There are a few aspects of this code which are novel or were difficult that I'm proud of, which I hope may be useful and on ehich I'd especially value

  • The use of sf() and tmap()
  • The creation of vignettes for visualisations
  • The level of reproducibility
  • Optimisation of intensive geospatial operations for htpc and parallel computing

Prerequisites for reproducing this codebase

I've tried to follow best practices in setting up this script for reproducibility, but given some of the choices I've had to make computationally (e.g. running some operations in PostGIS) some setup is required before execution will be successful.

These steps are:

  1. Acquire a working installation of R (and RStudio). I have produced a Docker container that replicates the environment I have used to execute this script that is probably the easiest way to complete this task.
  2. Set up a working Postgres database with PostGIS extensions installed. The script will download necessary data and load it into your database if it is not already in place.
  3. Install platform appropriate prerequisites for the R odbc() package, see here: [https://github.com/r-dbi/odbc#installation]
  4. Configure a local config.yml file with the following information (used to connect to your PostGIS database):
default:
  datawarehouse:
    driver: 'Postgres' 
    server: 'change.to.yourserver.com'
    uid: 'change-to-your-username'
    pwd: 'change-to-your-password'  
    port: 5432
    database: 'database-name'
  1. Clone or download the code from this repository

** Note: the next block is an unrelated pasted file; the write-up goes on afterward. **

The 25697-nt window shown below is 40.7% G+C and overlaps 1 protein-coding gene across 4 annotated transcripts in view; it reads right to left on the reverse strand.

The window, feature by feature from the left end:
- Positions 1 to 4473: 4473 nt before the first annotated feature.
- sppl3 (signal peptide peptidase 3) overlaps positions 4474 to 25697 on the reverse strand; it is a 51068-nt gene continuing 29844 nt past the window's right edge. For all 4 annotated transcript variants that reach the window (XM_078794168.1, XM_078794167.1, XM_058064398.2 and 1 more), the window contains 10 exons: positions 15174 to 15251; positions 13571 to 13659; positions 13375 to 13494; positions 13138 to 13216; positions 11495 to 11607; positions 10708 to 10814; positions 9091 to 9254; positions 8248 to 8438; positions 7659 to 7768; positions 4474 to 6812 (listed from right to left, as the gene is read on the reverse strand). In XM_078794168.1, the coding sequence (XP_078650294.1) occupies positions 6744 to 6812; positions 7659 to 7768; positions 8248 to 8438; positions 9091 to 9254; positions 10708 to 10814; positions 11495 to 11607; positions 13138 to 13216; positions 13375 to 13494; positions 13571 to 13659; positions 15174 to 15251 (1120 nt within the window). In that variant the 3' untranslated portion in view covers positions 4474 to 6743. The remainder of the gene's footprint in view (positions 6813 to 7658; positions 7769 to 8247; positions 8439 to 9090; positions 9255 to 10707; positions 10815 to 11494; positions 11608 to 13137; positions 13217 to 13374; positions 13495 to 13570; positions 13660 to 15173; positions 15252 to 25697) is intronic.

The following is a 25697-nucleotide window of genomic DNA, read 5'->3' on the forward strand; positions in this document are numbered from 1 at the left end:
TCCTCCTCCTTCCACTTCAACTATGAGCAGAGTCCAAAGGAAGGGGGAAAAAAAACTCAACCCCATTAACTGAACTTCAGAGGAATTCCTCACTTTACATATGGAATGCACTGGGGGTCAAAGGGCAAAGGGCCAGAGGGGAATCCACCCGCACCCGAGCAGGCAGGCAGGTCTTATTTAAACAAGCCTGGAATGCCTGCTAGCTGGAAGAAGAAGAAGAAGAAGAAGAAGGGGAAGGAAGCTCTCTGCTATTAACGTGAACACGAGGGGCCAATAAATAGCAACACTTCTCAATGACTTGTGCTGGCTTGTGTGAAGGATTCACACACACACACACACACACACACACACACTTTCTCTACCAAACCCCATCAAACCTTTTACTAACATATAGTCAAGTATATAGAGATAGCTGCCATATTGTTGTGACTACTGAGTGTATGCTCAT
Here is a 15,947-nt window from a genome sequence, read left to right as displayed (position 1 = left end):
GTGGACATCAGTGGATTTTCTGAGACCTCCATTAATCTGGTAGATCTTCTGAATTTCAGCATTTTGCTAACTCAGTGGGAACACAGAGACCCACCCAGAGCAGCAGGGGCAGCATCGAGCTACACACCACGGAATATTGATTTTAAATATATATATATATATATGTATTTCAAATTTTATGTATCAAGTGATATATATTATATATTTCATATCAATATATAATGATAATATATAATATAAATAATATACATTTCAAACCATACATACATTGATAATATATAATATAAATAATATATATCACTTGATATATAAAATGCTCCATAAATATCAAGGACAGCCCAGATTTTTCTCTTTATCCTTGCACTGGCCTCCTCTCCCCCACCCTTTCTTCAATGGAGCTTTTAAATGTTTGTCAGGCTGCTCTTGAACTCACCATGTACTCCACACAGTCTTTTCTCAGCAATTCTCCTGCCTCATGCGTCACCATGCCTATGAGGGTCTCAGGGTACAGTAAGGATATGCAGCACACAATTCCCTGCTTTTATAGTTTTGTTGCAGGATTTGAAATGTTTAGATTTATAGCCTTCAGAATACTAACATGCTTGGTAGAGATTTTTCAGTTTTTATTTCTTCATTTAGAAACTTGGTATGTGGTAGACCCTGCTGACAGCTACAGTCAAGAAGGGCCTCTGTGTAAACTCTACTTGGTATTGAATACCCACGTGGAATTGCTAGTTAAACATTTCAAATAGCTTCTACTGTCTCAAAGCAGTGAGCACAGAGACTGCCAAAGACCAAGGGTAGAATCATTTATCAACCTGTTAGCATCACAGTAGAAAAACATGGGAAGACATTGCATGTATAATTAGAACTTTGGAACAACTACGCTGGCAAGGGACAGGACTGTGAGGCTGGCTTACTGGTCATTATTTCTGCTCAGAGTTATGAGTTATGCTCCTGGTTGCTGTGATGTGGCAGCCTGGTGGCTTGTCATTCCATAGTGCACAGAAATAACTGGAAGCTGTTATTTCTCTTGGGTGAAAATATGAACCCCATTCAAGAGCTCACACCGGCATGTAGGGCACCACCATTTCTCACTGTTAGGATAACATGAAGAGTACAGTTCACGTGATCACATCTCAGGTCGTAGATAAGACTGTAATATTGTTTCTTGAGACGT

2. Set up a proper R/RStudio working environment. I use the renv package to manage working environment, which takes snapshots and stores them to renv.lock. If you run renv::restore() in R after loading this code, it will install necessary libraries at proper versions.
  3. Nearly all of the data used in this study is open, with one exception, that of the Ordnance Survey PointX data product. This is available to most UK academics via the EDINA service, so the user will need to manually download this data and place it in the /data/ directory.

Contributing

Please note that this project is released with a Contributor Code of Conduct. By contributing to this project, you agree to abide by its terms.

License

The content of this research paper are licensed under the Creative Commons Attribution-ShareAlike 4.0 International Public License, and the underlying source code used to generate the paper is licensed under the GNU AGPLv3 license. Underlying datasets designed as part of this research have their own licenses that are specified in their respective repositories.